To date however, there are no challenges that explicitly lie the focus on this principle and it thus remains under-explored. We do believe however, inspired by the performance of biological musculoskeletal systems, that embodiment is a promising pathway towards agile robot locomotion in unstructured environments.

Anatomy of a good robotics challenge


  • Robots break easily
  • The environment should prevent statically stable approaches to solving the problem
  • The environment should be non-trivial to navigate
  • The environment should be replicable
  • Challenging but achievable


  • Create a soft environment, that prevents hard impacts
  • Use a soft environment, where staticially stable is not an option
  • Use an environment with multiple obstacles including a climbing section.
  • Create a standardized environment, which can be easily replicated by any interested party.
  • Work with the community to define the challenge roadmap


Vision: Beat the fastest human on an inflatable parkour race track!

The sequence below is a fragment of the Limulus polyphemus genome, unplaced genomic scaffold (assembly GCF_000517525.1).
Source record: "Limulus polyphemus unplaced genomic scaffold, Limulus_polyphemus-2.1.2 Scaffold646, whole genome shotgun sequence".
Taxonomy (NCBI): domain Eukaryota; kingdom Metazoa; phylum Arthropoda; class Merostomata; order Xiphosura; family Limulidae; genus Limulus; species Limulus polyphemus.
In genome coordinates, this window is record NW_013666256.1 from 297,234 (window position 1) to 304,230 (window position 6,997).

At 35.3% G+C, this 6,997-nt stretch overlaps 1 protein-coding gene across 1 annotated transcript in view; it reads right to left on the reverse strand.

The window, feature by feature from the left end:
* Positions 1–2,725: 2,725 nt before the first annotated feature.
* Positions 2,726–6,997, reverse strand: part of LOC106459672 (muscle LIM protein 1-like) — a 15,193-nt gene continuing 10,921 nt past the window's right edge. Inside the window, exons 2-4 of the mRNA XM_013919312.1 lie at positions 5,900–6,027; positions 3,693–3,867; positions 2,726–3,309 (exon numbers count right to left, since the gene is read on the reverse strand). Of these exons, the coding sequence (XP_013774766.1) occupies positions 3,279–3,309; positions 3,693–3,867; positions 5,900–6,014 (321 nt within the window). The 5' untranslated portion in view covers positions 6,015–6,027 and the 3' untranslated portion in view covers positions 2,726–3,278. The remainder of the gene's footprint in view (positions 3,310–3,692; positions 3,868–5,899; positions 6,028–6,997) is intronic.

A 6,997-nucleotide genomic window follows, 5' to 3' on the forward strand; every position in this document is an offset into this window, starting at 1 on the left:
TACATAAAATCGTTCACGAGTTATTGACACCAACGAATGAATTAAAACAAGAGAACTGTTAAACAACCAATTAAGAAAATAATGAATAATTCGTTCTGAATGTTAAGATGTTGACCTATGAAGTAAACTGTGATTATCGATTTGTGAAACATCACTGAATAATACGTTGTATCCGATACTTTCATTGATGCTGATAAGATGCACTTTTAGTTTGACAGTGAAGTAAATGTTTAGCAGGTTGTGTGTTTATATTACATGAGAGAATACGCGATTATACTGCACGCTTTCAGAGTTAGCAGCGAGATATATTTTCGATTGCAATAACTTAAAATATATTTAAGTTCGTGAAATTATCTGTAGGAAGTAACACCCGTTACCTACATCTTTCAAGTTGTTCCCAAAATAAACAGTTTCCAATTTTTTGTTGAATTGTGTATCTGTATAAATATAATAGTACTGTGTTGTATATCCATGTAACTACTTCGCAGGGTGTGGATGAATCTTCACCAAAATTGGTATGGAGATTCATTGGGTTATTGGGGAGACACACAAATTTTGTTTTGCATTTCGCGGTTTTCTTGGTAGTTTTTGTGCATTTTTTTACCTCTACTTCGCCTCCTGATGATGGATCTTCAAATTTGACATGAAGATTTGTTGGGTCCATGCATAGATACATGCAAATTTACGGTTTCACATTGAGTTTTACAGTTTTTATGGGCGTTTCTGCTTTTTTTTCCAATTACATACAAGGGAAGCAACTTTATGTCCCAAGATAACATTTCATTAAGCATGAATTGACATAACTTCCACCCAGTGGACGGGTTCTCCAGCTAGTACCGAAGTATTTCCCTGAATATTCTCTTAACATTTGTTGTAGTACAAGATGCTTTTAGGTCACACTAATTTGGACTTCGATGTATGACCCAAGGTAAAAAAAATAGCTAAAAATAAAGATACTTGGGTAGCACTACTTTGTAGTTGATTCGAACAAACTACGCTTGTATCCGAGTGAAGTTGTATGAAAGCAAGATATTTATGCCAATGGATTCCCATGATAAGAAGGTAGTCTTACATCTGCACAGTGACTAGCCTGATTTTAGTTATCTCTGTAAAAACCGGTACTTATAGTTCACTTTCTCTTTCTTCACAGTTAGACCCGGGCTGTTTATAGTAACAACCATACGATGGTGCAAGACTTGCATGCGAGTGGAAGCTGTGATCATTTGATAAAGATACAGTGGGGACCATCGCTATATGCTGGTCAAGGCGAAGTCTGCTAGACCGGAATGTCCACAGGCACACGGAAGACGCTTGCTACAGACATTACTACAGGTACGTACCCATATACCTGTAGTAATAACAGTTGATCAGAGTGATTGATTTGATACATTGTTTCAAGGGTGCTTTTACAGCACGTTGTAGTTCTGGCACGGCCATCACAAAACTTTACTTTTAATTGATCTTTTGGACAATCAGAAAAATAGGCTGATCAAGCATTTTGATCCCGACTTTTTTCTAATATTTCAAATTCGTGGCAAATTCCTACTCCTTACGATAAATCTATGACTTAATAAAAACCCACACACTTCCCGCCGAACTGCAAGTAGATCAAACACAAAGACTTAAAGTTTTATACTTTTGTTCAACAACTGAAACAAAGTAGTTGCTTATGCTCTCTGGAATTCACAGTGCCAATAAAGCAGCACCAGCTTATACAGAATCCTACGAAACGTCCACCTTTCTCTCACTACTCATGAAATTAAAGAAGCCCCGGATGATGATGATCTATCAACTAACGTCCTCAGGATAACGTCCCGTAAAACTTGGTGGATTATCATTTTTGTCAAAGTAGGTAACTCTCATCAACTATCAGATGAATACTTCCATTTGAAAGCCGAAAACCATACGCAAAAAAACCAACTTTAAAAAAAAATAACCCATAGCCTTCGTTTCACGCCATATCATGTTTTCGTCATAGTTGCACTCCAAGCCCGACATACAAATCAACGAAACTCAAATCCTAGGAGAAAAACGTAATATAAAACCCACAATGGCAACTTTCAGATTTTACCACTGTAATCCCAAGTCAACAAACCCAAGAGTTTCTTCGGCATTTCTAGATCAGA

Approach: Establish base-line, start with a minimally solvable solution (any robot, in simulation, hard track), make harder (legged robots, real track, soft track), repeat until vision achieved.

Challenge structure

Round 0 – 7.9.2019 and ongoing – Establishing Baseline

If you compete, you want to know what you are up against! Hence starting from the 7.9.2019, we are recording numerous runs from humans, to understand how fast we need to become eventually.

Unfortunately the weather conditions prevented us from doing proper first assessment, the fastest run so far was 8s – we are very positive that before any robot gets close to this time, we will have ample time to collect enough data.

Slow-motion of complex human interaction with the soft surface
Second perspective on first run

Round 1 – 19.9. – 8.12. – Simulation Challenge

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Given the 3D model of the track, build a simulated robot that gets through the track fastest.

The best Submission wins 1000€

The “robots” in this simulation challenge comprise of an arbitrary combination of rigid shapes, with arbitrary geometry, connected by rotary or ball-in-socket joints.

The robot and the simulation needs to satisfy to constraints on the right.

Participants can register for the challenge by joining the Telegram-Channel: